MEANING: A person who carries out a harmful, illegal, or immoral act (noun).


SYNONYMS: Culprit, Offender, Criminal, Wrongdoer, Malefactor, Delinquent

1. The police are working hard to find the perpetrator of the crime.
2. Surveillance footage helped identify the perpetrator.
3. The community was shocked to learn the identity of the perpetrator.
4. Efforts are being made to bring the perpetrator to justice.



vocabulary kit

Title: “Enhancing Language Mastery: Decoding Vocabulary Learning Techniques”

The gift of language lies not just in the syntax or grammar but majorly thrives on a rich repository of words- the vocabulary. Hence, the importance of vocabulary learning techniques is monumental in language acquisition. These techniques act as catalysts, accelerating the process of language learning, and seamlessly integrating new words into our daily discourse.

The first vital point in mastering vocabulary learning techniques is understanding its purpose. These strategies not just help one in memorizing an array of new words, but also assist in using them appropriately in different contexts. It broadens communication skills and creates a roadmap to better expression of thoughts and ideas.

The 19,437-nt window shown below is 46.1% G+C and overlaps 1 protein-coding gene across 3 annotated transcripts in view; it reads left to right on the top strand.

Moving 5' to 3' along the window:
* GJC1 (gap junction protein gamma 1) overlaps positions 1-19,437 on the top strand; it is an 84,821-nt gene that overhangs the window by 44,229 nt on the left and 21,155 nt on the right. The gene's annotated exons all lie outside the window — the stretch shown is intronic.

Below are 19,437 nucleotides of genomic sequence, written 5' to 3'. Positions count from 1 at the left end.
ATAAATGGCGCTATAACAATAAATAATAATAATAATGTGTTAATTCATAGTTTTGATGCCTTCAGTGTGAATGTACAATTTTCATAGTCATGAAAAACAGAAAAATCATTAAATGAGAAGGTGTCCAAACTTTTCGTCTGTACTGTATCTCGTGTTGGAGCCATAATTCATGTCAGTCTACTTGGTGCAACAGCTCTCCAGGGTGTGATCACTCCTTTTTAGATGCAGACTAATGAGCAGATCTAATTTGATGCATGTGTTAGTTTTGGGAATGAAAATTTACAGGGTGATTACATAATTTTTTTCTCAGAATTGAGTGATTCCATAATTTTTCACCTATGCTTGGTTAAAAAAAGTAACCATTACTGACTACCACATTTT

One of the most commonly employed and impactful vocabulary learning techniques is the usage of flashcards. Flashcards offer visual stimulus which aids in imprinting the word and its meaning more effectively in our minds. Regular practice with flashcards helps cultivate language fluency over time.

Another crucial technique is to learn words in context. This simply means learning a word by associating it with a particular sentence, paragraph or story. This context-based approach remarkably boosts our understanding of the nuanced use of vocabulary in varying scenarios.

Moreover, incorporating digital tools or language learning apps can be an effective method in our vocabulary learning techniques kit. These platforms provide interactive learning experiences with gamified vocabulary exercises, making the learning process greatly enjoyable and engaging.

Finally, regular revision is a cornerstone of these vocabulary learning techniques. Repeated revisions ensure that the learned words do not slip away and rather, become firmly anchored in our memory.

Indeed, vocabulary learning techniques are much more than mere memorization strategies. They nurture linguistic competence, expanding expressive capabilities and fostering effective communication. Hence, investing time in understanding and practicing these vocabulary learning techniques can pay rich dividends in enhancing one’s language proficiency.